Cracking the AP Chemistry Exam

Part IV

Content Review for the AP Chemistry Exam

Chapter 8

Big Idea #6: Equilibrium, Acids and Bases, Titrations, and Solubility

THE REACTION QUOTIENT, Q

The reaction quotient is essentially the quantitative application of Le Châtelier’s Principle. It is determined using the law of mass action. However, you can use the concentration or pressure values at any point in the reaction to calculate Q. (Remember, you can only use concentrations or pressures of reactions at equilibrium to calculate K). The value for the reaction quotient can be compared to the value for the equilibrium constant to predict in which direction a reaction will shift from the given set of initial conditions.

The Reaction Quotient

For the reaction

aA+b cC+dD

Q = 

[A], [B], [C], and [D] are initial molar concentrations or partial pressures.

·        If Q is less than K, the reaction shifts right.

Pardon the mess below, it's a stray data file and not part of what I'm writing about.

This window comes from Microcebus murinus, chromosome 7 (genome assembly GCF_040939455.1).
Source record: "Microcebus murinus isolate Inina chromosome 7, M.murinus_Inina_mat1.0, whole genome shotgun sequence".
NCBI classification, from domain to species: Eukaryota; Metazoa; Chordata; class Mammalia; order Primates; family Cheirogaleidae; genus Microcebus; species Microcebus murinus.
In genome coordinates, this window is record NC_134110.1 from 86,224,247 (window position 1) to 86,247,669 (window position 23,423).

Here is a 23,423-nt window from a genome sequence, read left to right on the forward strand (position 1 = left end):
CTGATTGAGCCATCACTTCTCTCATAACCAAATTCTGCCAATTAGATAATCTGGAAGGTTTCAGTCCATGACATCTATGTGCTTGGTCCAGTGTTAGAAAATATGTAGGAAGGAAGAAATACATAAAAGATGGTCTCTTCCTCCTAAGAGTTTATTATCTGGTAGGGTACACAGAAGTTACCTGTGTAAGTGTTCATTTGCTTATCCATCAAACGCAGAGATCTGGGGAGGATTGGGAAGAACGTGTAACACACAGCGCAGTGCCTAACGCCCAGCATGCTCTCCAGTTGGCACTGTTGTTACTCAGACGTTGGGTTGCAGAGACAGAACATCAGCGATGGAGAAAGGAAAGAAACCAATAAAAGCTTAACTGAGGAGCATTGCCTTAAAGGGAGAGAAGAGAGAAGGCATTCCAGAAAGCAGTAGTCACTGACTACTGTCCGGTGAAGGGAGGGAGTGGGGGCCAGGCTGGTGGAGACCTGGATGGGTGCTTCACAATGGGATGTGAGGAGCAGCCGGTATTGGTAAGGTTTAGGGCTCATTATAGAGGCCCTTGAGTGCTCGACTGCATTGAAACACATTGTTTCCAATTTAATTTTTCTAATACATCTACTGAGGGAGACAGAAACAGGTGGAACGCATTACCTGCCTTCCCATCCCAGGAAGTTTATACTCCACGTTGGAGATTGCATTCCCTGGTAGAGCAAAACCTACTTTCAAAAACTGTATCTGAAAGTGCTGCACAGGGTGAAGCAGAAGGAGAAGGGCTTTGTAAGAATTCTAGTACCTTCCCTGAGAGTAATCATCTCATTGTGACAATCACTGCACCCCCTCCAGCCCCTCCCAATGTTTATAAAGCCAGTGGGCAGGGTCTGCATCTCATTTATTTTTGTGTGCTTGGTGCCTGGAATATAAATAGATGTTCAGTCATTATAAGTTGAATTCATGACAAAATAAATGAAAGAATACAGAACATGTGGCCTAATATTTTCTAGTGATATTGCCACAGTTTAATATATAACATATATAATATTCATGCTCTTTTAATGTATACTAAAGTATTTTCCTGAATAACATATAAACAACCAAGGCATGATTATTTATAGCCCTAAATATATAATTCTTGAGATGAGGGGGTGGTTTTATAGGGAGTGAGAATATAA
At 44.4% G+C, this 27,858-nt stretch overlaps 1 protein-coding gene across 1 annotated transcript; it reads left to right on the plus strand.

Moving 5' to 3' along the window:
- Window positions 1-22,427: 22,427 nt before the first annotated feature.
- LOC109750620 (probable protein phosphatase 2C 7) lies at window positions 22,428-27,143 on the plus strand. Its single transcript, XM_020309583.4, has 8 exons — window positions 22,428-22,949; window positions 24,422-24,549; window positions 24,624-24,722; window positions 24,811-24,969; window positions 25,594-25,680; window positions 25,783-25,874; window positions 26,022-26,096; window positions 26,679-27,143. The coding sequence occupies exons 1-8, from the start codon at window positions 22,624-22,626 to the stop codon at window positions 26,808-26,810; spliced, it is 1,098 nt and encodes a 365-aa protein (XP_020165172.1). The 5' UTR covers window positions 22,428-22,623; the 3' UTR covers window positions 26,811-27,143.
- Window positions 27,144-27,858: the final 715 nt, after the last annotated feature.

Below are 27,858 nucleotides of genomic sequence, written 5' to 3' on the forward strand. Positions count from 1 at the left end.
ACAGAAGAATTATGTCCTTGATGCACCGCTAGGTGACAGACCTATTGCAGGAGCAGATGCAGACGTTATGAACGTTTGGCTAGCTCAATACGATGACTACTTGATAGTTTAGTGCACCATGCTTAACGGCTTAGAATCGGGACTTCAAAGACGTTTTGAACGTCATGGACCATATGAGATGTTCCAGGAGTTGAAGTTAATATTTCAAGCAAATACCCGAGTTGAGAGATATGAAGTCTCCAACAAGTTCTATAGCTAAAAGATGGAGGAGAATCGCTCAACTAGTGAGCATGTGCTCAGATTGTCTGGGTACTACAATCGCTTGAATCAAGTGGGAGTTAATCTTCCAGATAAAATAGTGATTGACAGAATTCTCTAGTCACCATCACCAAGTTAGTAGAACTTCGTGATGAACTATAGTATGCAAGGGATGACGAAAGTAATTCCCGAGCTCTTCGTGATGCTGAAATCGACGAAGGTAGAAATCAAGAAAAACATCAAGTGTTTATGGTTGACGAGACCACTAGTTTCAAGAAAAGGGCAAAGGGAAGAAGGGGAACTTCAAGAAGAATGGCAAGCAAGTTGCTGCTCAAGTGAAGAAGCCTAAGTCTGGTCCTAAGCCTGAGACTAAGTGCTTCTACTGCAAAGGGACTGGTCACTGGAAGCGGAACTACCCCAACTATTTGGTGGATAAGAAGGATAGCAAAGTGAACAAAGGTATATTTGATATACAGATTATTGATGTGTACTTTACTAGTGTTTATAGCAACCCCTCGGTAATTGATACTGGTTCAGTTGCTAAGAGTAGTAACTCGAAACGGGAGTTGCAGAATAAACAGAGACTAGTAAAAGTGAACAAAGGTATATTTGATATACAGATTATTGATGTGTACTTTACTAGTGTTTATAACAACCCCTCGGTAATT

·        If Q is greater than K, the reaction shifts left.

·        If Q=K, the reaction is already at equilibrium.

Let’s take a look at an example. The following reaction takes place in a sealed flask:

2CH4(g)↔C2H2(g)+3H2(g)

(a) Determine the equilibrium constant if the following concentrations are found at equilibrium.

[CH4]=0.0032 M
[C2H2]=0.025 M   
[H2]=0.040 M

To solve this, we first need to create the equilibrium constant expression:

Plugging the numbers in, we get:

         Kc = 

Kc = 

Kc = 0.16       

(b) Upon testing this reaction at another point, the following concentrations are found:

[CH4]=0.0055 M

[C2H2]=0.026 M   

[H2]=0.029 M

Use the reaction quotient to determine which way the reaction needs to shift to reach equilibrium.

Q uses the exact same ratios as the equilibrium constant expression, so:

0.021 is less than the equilibrium constant value of 0.16, so the reaction must proceed to the right, creating more products and reducing the amount of reactant in order to come to equilibrium.